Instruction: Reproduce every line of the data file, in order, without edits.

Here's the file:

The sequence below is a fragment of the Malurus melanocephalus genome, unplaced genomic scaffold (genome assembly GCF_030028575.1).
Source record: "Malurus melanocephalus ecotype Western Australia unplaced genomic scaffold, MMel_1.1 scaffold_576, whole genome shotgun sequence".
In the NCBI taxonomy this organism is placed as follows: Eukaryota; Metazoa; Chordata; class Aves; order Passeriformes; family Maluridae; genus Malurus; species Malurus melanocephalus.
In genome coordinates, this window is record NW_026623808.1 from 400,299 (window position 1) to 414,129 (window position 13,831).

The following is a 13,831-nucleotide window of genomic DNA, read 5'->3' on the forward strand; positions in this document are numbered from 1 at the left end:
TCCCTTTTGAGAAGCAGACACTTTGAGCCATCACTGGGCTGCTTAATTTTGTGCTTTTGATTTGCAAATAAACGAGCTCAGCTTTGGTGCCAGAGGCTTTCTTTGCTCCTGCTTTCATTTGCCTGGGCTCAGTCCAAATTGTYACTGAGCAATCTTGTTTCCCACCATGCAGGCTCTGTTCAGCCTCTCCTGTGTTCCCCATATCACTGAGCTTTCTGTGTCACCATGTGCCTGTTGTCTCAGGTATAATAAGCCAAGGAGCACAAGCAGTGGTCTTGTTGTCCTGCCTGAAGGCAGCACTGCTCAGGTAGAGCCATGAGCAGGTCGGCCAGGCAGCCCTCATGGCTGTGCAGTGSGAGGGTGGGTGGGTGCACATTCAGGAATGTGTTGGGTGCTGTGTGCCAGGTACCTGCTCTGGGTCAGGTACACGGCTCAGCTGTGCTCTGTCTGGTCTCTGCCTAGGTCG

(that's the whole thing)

The sequence below is a fragment of the Malurus melanocephalus genome, unplaced genomic scaffold (genome assembly GCF_030028575.1).
Source record: "Malurus melanocephalus ecotype Western Australia unplaced genomic scaffold, MMel_1.1 scaffold_576, whole genome shotgun sequence".
In the NCBI taxonomy this organism is placed as follows: Eukaryota; Metazoa; Chordata; class Aves; order Passeriformes; family Maluridae; genus Malurus; species Malurus melanocephalus.
In genome coordinates, this window is record NW_026623808.1 from 400,299 (window position 1) to 414,129 (window position 13,831).

The following is a 13,831-nucleotide window of genomic DNA, read 5'->3' on the forward strand; positions in this document are numbered from 1 at the left end:
TCCCTTTTGAGAAGCAGACACTTTGAGCCATCACTGGGCTGCTTAATTTTGTGCTTTTGATTTGCAAATAAACGAGCTCAGCTTTGGTGCCAGAGGCTTTCTTTGCTCCTGCTTTCATTTGCCTGGGCTCAGTCCAAATTGTYACTGAGCAATCTTGTTTCCCACCATGCAGGCTCTGTTCAGCCTCTCCTGTGTTCCCCATATCACTGAGCTTTCTGTGTCACCATGTGCCTGTTGTCTCAGGTATAATAAGCCAAGGAGCACAAGCAGTGGTCTTGTTGTCCTGCCTGAAGGCAGCACTGCTCAGGTAGAGCCATGAGCAGGTCGGCCAGGCAGCCCTCATGGCTGTGCAGTGSGAGGGTGGGTGGGTGCACATTCAGGAATGTGTTGGGTGCTGTGTGCCAGGTACCTGCTCTGGGTCAGGTACACGGCTCAGCTGTGCTCTGTCTGGTCTCTGCCTAGGTCG